Tahoe boats to get mussel searches
(AP) Boaters at Lake Tahoe will be facing random inspections at public launches to ensure their vessels aren’t harboring any invasive mussels that could threaten the lake’s ecosystem.
Spot checks of vessels at all of Tahoe’s public boat-launching sites begin May 16 and will last throughout the summer boating season. The goal is to try to prevent the introduction of quagga or zebra mussels.
“They’re heading our way, and we can’t be too careful about this,” said John Singlaub, executive director of the Tahoe Regional Planning Agency.
Boat inspections are essential in the fight against mussels being waged by TRPA, the Tahoe Resource Conservation District and fish and wildlife agencies from Nevada and California.
If quagga or zebra mussels were to make Tahoe home, officials said, big trouble would follow. The mussels can overrun an aquatic ecosystem, disrupting the food chain and substantially damaging native species. They can clog water intakes and conduits, damage boat engines and produce widespread economic damage.
In January 2007, quagga mussels were discovered in Lake Mead in Southern Nevada. They subsequently were found in Nevada’s Lake Mohave, California’s Lake Havasu and along the Colorado River drainage.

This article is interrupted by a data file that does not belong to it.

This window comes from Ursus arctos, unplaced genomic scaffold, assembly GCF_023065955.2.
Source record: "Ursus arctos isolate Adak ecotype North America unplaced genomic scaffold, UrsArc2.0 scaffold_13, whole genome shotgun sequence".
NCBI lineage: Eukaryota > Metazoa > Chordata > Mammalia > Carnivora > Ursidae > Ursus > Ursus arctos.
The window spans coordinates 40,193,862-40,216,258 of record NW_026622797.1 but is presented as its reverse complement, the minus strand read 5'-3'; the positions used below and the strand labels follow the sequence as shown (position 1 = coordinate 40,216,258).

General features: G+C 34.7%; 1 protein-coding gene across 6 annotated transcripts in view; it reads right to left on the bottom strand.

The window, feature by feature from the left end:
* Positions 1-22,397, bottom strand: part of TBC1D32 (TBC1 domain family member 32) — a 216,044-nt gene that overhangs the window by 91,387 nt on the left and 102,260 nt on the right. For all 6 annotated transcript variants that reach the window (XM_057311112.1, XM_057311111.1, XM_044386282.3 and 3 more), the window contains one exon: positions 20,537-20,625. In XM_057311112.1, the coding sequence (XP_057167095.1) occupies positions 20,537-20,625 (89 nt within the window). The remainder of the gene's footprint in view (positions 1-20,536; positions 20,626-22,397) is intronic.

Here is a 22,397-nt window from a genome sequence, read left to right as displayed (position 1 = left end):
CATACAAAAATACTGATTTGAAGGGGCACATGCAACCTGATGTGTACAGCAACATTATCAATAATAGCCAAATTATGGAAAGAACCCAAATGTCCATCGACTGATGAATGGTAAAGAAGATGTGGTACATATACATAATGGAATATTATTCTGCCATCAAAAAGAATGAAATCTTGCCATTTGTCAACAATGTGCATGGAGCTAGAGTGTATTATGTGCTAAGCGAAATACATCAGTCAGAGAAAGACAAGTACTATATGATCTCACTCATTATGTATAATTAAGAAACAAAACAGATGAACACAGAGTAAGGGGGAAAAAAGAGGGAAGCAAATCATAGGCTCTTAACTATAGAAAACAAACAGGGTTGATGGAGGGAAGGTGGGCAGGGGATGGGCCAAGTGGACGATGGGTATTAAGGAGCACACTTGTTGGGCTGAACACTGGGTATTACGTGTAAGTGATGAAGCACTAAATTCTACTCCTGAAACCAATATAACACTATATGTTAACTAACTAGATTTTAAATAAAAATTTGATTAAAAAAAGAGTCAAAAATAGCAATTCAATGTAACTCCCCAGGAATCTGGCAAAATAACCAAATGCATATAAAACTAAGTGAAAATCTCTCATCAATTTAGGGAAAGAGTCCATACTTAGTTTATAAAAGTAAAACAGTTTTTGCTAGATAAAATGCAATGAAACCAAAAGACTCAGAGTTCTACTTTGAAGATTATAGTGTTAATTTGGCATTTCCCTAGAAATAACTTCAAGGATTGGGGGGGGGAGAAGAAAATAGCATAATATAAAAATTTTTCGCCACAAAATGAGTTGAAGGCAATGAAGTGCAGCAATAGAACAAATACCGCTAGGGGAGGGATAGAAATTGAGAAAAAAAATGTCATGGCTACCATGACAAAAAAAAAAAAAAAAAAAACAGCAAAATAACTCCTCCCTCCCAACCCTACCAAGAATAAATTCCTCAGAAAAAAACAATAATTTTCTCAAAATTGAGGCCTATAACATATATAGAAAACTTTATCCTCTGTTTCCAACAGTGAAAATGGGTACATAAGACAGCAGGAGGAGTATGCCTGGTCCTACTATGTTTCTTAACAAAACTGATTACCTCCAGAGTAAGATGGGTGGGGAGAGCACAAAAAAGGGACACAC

Last January, an angler fishing at San Justo Reservoir, southeast of San Francisco, reported discovering what appeared to be a clump of mussels. Tests revealed them to be the first zebra mussels found in California waters.
Boats that change waters take the mussels with them.
“We’re just trying to get to all of those who might have some unwanted hitchhikers,” Singlaub said. “They’ve been spreading since they were first discovered. This is a big threat.”
Dogs will be trained to smell the mussels. Twelve dogs are stationed in California by the state Department of Fish and Game, with two of them in the Tahoe area, department spokeswoman Alexia Retallack said.
“A dog can smell one live mussel,” Retallack said.
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